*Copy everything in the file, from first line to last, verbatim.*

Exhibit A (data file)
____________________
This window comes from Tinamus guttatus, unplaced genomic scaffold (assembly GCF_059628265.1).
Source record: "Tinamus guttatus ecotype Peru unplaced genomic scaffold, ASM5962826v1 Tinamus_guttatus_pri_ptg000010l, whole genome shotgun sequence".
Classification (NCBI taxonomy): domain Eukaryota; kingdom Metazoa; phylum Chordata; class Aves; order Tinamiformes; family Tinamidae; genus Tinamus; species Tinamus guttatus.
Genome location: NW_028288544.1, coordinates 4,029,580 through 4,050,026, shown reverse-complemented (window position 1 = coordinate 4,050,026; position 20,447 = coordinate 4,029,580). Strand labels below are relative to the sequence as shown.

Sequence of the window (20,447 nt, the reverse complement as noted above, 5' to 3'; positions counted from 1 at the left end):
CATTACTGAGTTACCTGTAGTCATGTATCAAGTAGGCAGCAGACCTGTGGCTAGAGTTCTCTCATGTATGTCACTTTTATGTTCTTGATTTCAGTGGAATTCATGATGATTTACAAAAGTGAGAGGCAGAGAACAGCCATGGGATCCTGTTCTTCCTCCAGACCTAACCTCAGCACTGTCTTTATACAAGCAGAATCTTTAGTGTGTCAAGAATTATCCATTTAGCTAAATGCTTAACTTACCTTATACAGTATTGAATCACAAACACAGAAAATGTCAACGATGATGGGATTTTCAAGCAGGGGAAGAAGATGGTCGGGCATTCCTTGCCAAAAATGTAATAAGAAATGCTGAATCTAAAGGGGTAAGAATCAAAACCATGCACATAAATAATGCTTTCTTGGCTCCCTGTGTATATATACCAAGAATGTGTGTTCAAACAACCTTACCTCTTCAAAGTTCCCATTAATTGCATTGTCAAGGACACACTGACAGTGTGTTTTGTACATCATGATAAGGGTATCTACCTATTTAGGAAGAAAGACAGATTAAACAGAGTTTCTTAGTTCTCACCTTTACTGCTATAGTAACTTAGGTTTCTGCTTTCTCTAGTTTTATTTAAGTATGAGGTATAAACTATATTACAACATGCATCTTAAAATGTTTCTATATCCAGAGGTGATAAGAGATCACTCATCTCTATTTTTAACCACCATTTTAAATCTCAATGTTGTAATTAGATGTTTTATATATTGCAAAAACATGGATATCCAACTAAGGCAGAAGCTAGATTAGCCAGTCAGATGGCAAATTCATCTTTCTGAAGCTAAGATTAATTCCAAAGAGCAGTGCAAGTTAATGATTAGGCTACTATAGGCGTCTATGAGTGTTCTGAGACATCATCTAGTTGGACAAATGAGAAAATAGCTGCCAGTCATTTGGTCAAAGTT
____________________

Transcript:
This window comes from Tinamus guttatus, unplaced genomic scaffold (assembly GCF_059628265.1).
Source record: "Tinamus guttatus ecotype Peru unplaced genomic scaffold, ASM5962826v1 Tinamus_guttatus_pri_ptg000010l, whole genome shotgun sequence".
Classification (NCBI taxonomy): domain Eukaryota; kingdom Metazoa; phylum Chordata; class Aves; order Tinamiformes; family Tinamidae; genus Tinamus; species Tinamus guttatus.
Genome location: NW_028288544.1, coordinates 4,029,580 through 4,050,026, shown reverse-complemented (window position 1 = coordinate 4,050,026; position 20,447 = coordinate 4,029,580). Strand labels below are relative to the sequence as shown.

Sequence of the window (20,447 nt, the reverse complement as noted above, 5' to 3'; positions counted from 1 at the left end):
CATTACTGAGTTACCTGTAGTCATGTATCAAGTAGGCAGCAGACCTGTGGCTAGAGTTCTCTCATGTATGTCACTTTTATGTTCTTGATTTCAGTGGAATTCATGATGATTTACAAAAGTGAGAGGCAGAGAACAGCCATGGGATCCTGTTCTTCCTCCAGACCTAACCTCAGCACTGTCTTTATACAAGCAGAATCTTTAGTGTGTCAAGAATTATCCATTTAGCTAAATGCTTAACTTACCTTATACAGTATTGAATCACAAACACAGAAAATGTCAACGATGATGGGATTTTCAAGCAGGGGAAGAAGATGGTCGGGCATTCCTTGCCAAAAATGTAATAAGAAATGCTGAATCTAAAGGGGTAAGAATCAAAACCATGCACATAAATAATGCTTTCTTGGCTCCCTGTGTATATATACCAAGAATGTGTGTTCAAACAACCTTACCTCTTCAAAGTTCCCATTAATTGCATTGTCAAGGACACACTGACAGTGTGTTTTGTACATCATGATAAGGGTATCTACCTATTTAGGAAGAAAGACAGATTAAACAGAGTTTCTTAGTTCTCACCTTTACTGCTATAGTAACTTAGGTTTCTGCTTTCTCTAGTTTTATTTAAGTATGAGGTATAAACTATATTACAACATGCATCTTAAAATGTTTCTATATCCAGAGGTGATAAGAGATCACTCATCTCTATTTTTAACCACCATTTTAAATCTCAATGTTGTAATTAGATGTTTTATATATTGCAAAAACATGGATATCCAACTAAGGCAGAAGCTAGATTAGCCAGTCAGATGGCAAATTCATCTTTCTGAAGCTAAGATTAATTCCAAAGAGCAGTGCAAGTTAATGATTAGGCTACTATAGGCGTCTATGAGTGTTCTGAGACATCATCTAGTTGGACAAATGAGAAAATAGCTGCCAGTCATTTGGTCAAAGTT